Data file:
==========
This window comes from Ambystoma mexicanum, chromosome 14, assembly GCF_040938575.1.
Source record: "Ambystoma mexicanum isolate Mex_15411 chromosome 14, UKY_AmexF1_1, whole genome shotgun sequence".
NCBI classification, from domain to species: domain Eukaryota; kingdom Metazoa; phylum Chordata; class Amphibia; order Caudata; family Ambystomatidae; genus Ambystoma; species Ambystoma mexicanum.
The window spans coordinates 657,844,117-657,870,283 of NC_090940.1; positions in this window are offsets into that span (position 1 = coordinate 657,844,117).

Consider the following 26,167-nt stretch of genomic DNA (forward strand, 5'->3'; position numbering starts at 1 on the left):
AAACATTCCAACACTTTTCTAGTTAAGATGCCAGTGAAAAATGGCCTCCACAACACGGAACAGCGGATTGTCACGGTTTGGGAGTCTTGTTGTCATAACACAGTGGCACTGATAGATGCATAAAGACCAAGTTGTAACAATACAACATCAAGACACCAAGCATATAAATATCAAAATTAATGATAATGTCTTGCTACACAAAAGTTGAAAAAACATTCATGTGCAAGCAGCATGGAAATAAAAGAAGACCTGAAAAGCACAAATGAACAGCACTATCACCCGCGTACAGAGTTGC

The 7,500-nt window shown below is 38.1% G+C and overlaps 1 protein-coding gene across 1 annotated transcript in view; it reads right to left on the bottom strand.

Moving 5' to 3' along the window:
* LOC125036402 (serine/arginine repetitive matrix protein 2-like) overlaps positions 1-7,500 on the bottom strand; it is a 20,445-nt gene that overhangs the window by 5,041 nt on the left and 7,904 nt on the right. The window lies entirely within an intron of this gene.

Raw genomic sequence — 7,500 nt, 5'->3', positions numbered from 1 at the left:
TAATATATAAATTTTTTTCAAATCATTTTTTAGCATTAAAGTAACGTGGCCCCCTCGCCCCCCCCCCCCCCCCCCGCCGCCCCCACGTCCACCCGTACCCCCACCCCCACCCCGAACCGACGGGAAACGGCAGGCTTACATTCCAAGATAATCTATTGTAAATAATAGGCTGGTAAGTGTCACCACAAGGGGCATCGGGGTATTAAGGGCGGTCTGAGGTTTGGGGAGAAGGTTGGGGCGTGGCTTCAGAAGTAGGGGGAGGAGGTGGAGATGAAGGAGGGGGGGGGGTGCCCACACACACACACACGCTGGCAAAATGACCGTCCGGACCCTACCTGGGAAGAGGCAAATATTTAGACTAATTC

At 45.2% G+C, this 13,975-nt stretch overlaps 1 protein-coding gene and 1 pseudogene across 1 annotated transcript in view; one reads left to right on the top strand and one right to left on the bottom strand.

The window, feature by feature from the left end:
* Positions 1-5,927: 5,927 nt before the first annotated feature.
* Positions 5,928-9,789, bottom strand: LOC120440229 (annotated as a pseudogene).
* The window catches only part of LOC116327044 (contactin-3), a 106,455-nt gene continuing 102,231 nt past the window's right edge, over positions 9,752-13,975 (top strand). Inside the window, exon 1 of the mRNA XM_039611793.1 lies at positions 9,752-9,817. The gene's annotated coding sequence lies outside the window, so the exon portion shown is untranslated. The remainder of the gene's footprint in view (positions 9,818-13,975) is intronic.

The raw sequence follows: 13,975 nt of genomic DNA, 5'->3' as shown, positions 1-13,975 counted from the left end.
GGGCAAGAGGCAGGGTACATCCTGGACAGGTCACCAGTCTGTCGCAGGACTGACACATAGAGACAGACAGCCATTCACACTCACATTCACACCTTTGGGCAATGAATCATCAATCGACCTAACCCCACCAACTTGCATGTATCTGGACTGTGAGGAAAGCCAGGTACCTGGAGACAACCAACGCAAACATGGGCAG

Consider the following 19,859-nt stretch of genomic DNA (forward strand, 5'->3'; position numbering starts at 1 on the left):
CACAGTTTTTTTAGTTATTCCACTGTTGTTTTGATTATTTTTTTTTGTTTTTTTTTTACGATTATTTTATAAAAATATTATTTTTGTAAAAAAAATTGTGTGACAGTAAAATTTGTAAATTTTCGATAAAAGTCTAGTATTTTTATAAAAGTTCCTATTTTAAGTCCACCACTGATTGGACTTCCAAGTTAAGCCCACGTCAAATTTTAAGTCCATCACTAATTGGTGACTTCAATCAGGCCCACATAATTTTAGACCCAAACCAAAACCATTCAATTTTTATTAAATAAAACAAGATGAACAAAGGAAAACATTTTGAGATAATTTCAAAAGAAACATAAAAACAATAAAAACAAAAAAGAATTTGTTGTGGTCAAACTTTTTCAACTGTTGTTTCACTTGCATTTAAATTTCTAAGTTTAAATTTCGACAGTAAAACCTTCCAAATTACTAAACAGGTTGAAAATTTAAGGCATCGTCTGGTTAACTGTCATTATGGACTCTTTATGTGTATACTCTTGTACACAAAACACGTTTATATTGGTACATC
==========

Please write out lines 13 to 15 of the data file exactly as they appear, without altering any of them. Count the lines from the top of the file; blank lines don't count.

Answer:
The window, feature by feature from the left end:
* Positions 1-5,927: 5,927 nt before the first annotated feature.
* Positions 5,928-9,789, bottom strand: LOC120440229 (annotated as a pseudogene).